Five Principles of Effective Idea Development


Gartner research has found that 80% of executives say they have a gap in alignment between strategy and product development activity. Similarly, 79% of top managers say their company does not have enough high-value projects in their portfolio, according to research by the Product Development Institute. What are some ways to address these gaps?

At Sopheon, we have identified five best-practice principles of effective idea development. Companies that follow these principles get targeted, relevant ideas into their new product pipeline.

Top 5 Best Practices for Effective Idea Development

  • First, ideation must be driven by strategy. Specifically, a company should use its strategic plan to identify areas of interest for future products. These areas of interest can be identified by “voice of the customer” research, such as ethnographic research that uncovers customers' unmet needs. The company then uses this information to establish clear objectives. Objectives should have boundaries and be specific.

Boundaries help focus the ideation process so that it leads to ideas that are more executable. Objectives take into account both an internal perspective (the company's core competencies, for example) and external factors (the market, the competition, etc.). Once a company has an objective, it can create an idea campaign, challenge or event around that objective.

Acclaim Ideas provides front-end innovation management for every stage of the ideation process – you can see a demo here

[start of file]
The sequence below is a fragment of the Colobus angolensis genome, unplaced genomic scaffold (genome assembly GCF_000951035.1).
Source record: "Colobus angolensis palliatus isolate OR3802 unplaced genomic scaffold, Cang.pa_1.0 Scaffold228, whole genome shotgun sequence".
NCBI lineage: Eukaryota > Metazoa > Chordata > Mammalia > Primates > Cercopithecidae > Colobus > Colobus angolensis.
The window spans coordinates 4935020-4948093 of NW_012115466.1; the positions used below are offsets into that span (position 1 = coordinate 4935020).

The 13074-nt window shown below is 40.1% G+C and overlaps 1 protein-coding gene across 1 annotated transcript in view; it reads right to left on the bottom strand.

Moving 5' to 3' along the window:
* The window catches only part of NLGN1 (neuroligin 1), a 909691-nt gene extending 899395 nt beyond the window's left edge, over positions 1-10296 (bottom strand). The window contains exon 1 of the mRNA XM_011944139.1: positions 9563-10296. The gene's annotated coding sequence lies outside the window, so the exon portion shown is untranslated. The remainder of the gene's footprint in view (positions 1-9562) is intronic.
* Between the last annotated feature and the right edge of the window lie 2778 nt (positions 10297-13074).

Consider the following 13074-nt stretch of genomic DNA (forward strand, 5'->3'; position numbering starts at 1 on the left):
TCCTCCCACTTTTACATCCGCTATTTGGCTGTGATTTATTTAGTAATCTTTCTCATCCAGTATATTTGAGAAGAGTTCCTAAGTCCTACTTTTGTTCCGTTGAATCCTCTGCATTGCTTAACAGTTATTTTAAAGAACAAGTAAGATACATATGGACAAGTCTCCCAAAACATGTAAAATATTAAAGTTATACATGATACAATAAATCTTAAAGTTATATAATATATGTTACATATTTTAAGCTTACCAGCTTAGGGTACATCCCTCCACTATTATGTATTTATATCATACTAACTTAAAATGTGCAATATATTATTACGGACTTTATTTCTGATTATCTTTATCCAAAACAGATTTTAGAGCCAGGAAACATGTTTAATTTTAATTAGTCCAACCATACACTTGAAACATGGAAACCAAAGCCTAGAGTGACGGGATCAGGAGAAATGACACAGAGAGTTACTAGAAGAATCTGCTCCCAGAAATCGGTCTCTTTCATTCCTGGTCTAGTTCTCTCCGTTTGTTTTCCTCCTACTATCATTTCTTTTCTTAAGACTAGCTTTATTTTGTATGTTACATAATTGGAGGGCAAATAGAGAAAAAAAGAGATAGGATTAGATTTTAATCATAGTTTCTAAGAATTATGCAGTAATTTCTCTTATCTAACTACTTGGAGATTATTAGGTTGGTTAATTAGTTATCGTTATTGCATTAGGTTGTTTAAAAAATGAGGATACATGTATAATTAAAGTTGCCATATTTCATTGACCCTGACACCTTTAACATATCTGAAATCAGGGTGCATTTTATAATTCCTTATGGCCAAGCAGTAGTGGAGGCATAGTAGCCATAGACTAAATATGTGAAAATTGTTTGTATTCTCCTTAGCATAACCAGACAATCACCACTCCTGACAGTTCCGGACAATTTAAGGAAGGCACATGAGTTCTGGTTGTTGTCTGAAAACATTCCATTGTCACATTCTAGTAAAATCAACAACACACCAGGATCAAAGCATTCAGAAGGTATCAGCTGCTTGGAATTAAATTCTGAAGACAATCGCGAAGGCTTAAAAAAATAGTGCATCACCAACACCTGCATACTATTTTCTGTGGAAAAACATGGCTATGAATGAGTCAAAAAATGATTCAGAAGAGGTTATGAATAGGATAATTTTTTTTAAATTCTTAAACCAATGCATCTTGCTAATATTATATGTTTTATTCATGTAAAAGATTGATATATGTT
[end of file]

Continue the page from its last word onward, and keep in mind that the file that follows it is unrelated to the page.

An idea campaign is a specialized, short-duration business process in which a company seeks to generate ideas focused on a specific market area, problem, product line, technology, or business strategy. By following this structure, each idea campaign is linked to the company's strategic plan through the objective.

  • Second, companies connect idea submitters to other knowledge sources to facilitate discovery. That is, potential submitters (who may number in the thousands) connect to a community of knowledgeable people who nurture the idea into something that can be reviewed effectively.
  • Third, companies must have a culture that encourages ideation. Cultures that encourage ideation have three pillars: collaboration, contribution and public recognition. Public recognition can be monetary (such as winning an iPad or accumulating points to use at the company store), or public praise at a company event. Monetary prizes do not have to be extravagant, but they should be significant enough to be noticeable. Thus, recognition at a company's quarterly meeting as being one of the Top 5 idea contributors would confer noticeable status for the employee among his or her peers and managers.
  • Fourth, companies need a process by which to flow ideas consistently and efficiently through the work process. The process begins with a relevant, large set of related ideas that are developed and combined to increase their attractiveness. For example, ideas that are innovative in six ways are more attractive than ideas that are only innovative in one way. Ideas that are innovative on multiple dimensions are more robust and likely to succeed.
  • Finally, the company must ensure seamless transition from ideation to execution. By following these five principles, the result is a focused set of high-value ideas aligned to their strategy. Executives can then prioritize the ideas to fit into the company's R&D portfolio and gain sustainable, profitable revenue growth from new products.

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